Thursday, September 17, 2009

Study finds humans still evolving, and quickly

The pace has been increasing since people started spreading through Europe, Asia and Africa 40,000 years ago.
Plaster casts of skulls, from left to right, of the earliest fossil finds of humanoids to modern man at the National Museum of Kenya in Nairobi
The pace of human evolution has been increasing at a stunning rate since our ancestors began spreading through Europe, Asia and Africa 40,000 years ago, quickening to 100 times historical levels after agriculture became widespread, according to a study published today.

By examining more than 3 million variants of DNA in 269 people, researchers identified about 1,800 genes that have been widely adopted in relatively recent times because they offer some evolutionary benefit.

Until recently, anthropologists believed that evolutionary pressure on humans eased after the transition to a more stable agrarian lifestyle. But in the last few years, they realized the opposite was true -- diseases swept through societies in which large groups lived in close quarters for a long time.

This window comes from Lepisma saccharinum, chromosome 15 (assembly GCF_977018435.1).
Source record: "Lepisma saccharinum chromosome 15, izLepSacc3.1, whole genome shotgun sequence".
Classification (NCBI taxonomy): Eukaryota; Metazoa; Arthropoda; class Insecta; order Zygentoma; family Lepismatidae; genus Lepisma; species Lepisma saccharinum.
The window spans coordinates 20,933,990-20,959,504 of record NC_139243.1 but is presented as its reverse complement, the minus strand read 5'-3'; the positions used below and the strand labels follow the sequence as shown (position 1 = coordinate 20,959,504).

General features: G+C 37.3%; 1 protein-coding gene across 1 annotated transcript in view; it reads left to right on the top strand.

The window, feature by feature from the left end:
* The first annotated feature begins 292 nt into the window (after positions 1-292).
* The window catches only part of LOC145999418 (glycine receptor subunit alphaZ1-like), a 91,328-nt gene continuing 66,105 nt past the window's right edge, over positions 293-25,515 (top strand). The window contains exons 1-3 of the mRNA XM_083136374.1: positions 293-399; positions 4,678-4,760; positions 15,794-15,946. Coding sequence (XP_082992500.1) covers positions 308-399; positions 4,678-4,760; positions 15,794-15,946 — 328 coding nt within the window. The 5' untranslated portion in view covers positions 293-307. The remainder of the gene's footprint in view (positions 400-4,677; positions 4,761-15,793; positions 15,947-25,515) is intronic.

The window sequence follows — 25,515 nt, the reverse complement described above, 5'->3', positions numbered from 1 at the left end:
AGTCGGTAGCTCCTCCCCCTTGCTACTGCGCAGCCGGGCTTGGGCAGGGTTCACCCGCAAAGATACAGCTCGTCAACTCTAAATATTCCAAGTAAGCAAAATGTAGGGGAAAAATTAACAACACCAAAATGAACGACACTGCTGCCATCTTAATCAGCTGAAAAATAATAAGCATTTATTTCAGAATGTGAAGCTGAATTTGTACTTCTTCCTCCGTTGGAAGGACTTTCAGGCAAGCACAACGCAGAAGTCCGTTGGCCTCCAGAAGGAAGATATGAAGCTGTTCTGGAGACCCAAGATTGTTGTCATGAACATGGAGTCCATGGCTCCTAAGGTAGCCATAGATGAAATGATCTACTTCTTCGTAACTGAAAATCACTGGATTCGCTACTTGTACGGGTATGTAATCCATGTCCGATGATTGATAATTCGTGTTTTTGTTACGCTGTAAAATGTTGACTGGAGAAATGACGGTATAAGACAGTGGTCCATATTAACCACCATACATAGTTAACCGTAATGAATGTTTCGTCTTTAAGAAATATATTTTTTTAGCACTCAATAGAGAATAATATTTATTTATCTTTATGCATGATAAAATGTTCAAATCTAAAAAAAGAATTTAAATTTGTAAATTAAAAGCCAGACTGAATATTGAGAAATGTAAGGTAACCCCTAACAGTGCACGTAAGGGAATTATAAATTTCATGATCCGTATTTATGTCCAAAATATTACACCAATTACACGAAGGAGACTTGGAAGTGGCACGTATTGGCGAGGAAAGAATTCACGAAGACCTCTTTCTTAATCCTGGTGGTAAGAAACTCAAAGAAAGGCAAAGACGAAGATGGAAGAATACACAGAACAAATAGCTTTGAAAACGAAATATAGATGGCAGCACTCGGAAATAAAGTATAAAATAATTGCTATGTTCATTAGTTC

Altogether, the recent genetic changes account for 7% of the human genome, according to the study published in the Proceedings of the National Academy of Sciences.

The advantage of all but about 100 of the genes remains a mystery, said University of Wisconsin-Madison anthropologist John Hawks, who led the study. But the research team was able to conclude that infectious diseases and the introduction of new foods were the primary reasons that some genes swept through populations with such speed.

"If there were not a mismatch between the population and the environment, there wouldn't be any selection," Hawks said. "Dietary changes, disease changes -- those create circumstances where selection can happen."

One of the most famous examples is the spread of a gene that allows adults to digest milk.

Though children were able to drink milk, they typically developed lactose intolerance as they grew up. But after cattle and goats were domesticated in Europe and yaks and mares were domesticated in Asia, adults with a mutation that allowed them to digest milk had a nutritional advantage over those without.

As a result, they were more likely to have healthy offspring, prompting the mutation to spread, Hawks said.

The mechanism also explains why genetic resistance to malaria has spread among Africans -- who live where disease-carrying mosquitoes are prevalent -- but not among Europeans or Asians.,0,5882337.story

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